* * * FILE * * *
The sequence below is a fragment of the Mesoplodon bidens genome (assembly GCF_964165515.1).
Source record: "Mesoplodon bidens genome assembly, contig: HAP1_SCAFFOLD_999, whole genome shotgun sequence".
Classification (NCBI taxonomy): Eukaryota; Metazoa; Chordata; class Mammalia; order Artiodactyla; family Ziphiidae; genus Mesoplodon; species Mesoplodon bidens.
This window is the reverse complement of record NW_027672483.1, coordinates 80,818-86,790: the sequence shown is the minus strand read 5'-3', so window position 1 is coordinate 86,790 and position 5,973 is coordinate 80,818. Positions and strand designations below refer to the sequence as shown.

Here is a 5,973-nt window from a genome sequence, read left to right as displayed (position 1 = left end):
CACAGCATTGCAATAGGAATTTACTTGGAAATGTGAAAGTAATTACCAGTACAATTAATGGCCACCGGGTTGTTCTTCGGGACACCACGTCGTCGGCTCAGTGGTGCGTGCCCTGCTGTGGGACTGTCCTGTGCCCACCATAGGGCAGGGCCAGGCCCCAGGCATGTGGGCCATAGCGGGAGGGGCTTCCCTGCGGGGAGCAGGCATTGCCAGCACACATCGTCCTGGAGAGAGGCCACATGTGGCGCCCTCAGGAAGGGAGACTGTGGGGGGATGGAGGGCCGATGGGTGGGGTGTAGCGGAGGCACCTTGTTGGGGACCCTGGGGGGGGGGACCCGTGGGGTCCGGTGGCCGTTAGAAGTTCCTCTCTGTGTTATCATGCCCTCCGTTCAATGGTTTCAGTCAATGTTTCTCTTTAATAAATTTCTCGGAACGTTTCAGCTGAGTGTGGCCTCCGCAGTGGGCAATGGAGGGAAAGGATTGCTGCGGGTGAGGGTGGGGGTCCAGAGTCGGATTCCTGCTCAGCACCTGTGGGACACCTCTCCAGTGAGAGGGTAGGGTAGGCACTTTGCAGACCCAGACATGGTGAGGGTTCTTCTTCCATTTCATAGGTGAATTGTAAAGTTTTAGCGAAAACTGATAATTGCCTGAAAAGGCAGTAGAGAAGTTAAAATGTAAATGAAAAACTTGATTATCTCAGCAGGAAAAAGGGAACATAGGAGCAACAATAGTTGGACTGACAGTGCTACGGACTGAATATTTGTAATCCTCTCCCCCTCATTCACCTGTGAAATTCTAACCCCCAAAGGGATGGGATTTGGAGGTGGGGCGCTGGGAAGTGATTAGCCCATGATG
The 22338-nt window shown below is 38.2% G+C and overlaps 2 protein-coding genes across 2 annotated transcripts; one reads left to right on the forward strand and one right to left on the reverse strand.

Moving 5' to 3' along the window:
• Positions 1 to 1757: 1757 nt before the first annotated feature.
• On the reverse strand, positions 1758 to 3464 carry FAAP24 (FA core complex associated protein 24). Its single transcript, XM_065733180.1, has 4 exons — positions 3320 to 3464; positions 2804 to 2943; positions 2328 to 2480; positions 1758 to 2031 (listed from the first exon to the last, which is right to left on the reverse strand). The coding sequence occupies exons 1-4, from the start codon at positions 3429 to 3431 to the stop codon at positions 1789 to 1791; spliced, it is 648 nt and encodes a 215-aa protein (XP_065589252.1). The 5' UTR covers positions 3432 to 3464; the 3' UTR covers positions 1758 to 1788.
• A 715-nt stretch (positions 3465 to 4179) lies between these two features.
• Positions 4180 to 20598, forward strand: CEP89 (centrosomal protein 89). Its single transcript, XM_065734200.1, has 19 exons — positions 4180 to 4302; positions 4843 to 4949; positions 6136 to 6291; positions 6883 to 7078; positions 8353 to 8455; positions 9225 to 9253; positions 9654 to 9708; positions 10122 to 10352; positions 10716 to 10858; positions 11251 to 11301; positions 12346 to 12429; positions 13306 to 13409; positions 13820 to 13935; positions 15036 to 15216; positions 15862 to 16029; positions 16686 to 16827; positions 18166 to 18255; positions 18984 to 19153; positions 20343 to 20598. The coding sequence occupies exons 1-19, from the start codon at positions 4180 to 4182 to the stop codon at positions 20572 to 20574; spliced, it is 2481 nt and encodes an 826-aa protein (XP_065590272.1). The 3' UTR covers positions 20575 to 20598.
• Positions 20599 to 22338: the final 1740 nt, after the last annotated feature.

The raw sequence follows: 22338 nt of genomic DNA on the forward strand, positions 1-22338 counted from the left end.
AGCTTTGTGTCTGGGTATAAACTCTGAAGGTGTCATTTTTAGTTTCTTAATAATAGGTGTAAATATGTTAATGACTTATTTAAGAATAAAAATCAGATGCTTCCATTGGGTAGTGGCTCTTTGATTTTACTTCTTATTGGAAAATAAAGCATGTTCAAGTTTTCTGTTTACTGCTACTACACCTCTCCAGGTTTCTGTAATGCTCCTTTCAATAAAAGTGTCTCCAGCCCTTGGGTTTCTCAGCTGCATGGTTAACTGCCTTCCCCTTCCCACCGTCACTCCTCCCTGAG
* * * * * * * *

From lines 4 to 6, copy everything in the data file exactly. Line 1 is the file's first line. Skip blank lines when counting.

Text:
This window is the reverse complement of record NW_027672483.1, coordinates 80,818-86,790: the sequence shown is the minus strand read 5'-3', so window position 1 is coordinate 86,790 and position 5,973 is coordinate 80,818. Positions and strand designations below refer to the sequence as shown.

Here is a 5,973-nt window from a genome sequence, read left to right as displayed (position 1 = left end):
CACAGCATTGCAATAGGAATTTACTTGGAAATGTGAAAGTAATTACCAGTACAATTAATGGCCACCGGGTTGTTCTTCGGGACACCACGTCGTCGGCTCAGTGGTGCGTGCCCTGCTGTGGGACTGTCCTGTGCCCACCATAGGGCAGGGCCAGGCCCCAGGCATGTGGGCCATAGCGGGAGGGGCTTCCCTGCGGGGAGCAGGCATTGCCAGCACACATCGTCCTGGAGAGAGGCCACATGTGGCGCCCTCAGGAAGGGAGACTGTGGGGGGATGGAGGGCCGATGGGTGGGGTGTAGCGGAGGCACCTTGTTGGGGACCCTGGGGGGGGGGACCCGTGGGGTCCGGTGGCCGTTAGAAGTTCCTCTCTGTGTTATCATGCCCTCCGTTCAATGGTTTCAGTCAATGTTTCTCTTTAATAAATTTCTCGGAACGTTTCAGCTGAGTGTGGCCTCCGCAGTGGGCAATGGAGGGAAAGGATTGCTGCGGGTGAGGGTGGGGGTCCAGAGTCGGATTCCTGCTCAGCACCTGTGGGACACCTCTCCAGTGAGAGGGTAGGGTAGGCACTTTGCAGACCCAGACATGGTGAGGGTTCTTCTTCCATTTCATAGGTGAATTGTAAAGTTTTAGCGAAAACTGATAATTGCCTGAAAAGGCAGTAGAGAAGTTAAAATGTAAATGAAAAACTTGATTATCTCAGCAGGAAAAAGGGAACATAGGAGCAACAATAGTTGGACTGACAGTGCTACGGACTGAATATTTGTAATCCTCTCCCCCTCATTCACCTGTGAAATTCTAACCCCCAAAGGGATGGGATTTGGAGGTGGGGCGCTGGGAAGTGATTAGCCCATGATG